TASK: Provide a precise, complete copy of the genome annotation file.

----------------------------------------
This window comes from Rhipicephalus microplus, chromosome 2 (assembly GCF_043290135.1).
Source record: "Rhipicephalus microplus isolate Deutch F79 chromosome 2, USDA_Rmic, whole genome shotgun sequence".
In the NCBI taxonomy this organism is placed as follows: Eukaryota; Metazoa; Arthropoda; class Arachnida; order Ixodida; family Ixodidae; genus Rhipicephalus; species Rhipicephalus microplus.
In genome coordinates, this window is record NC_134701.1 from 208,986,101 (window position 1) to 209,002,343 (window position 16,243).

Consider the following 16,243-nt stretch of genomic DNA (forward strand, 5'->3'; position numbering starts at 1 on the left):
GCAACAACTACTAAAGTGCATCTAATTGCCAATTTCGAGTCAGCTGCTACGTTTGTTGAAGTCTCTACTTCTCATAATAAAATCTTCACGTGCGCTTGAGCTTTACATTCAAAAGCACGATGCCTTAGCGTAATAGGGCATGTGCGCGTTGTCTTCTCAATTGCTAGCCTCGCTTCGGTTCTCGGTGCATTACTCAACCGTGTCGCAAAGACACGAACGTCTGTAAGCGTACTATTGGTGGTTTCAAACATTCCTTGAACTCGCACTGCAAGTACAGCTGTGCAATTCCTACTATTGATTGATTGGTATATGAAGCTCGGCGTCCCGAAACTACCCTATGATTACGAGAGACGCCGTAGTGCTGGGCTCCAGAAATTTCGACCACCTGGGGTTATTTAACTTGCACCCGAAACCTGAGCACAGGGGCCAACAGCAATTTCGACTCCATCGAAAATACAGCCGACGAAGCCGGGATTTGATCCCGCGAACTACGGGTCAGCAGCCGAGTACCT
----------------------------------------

This window comes from Rhipicephalus microplus, chromosome 2 (assembly GCF_043290135.1).
Source record: "Rhipicephalus microplus isolate Deutch F79 chromosome 2, USDA_Rmic, whole genome shotgun sequence".
In the NCBI taxonomy this organism is placed as follows: Eukaryota; Metazoa; Arthropoda; class Arachnida; order Ixodida; family Ixodidae; genus Rhipicephalus; species Rhipicephalus microplus.
In genome coordinates, this window is record NC_134701.1 from 208,986,101 (window position 1) to 209,002,343 (window position 16,243).

Consider the following 16,243-nt stretch of genomic DNA (forward strand, 5'->3'; position numbering starts at 1 on the left):
GCAACAACTACTAAAGTGCATCTAATTGCCAATTTCGAGTCAGCTGCTACGTTTGTTGAAGTCTCTACTTCTCATAATAAAATCTTCACGTGCGCTTGAGCTTTACATTCAAAAGCACGATGCCTTAGCGTAATAGGGCATGTGCGCGTTGTCTTCTCAATTGCTAGCCTCGCTTCGGTTCTCGGTGCATTACTCAACCGTGTCGCAAAGACACGAACGTCTGTAAGCGTACTATTGGTGGTTTCAAACATTCCTTGAACTCGCACTGCAAGTACAGCTGTGCAATTCCTACTATTGATTGATTGGTATATGAAGCTCGGCGTCCCGAAACTACCCTATGATTACGAGAGACGCCGTAGTGCTGGGCTCCAGAAATTTCGACCACCTGGGGTTATTTAACTTGCACCCGAAACCTGAGCACAGGGGCCAACAGCAATTTCGACTCCATCGAAAATACAGCCGACGAAGCCGGGATTTGATCCCGCGAACTACGGGTCAGCAGCCGAGTACCT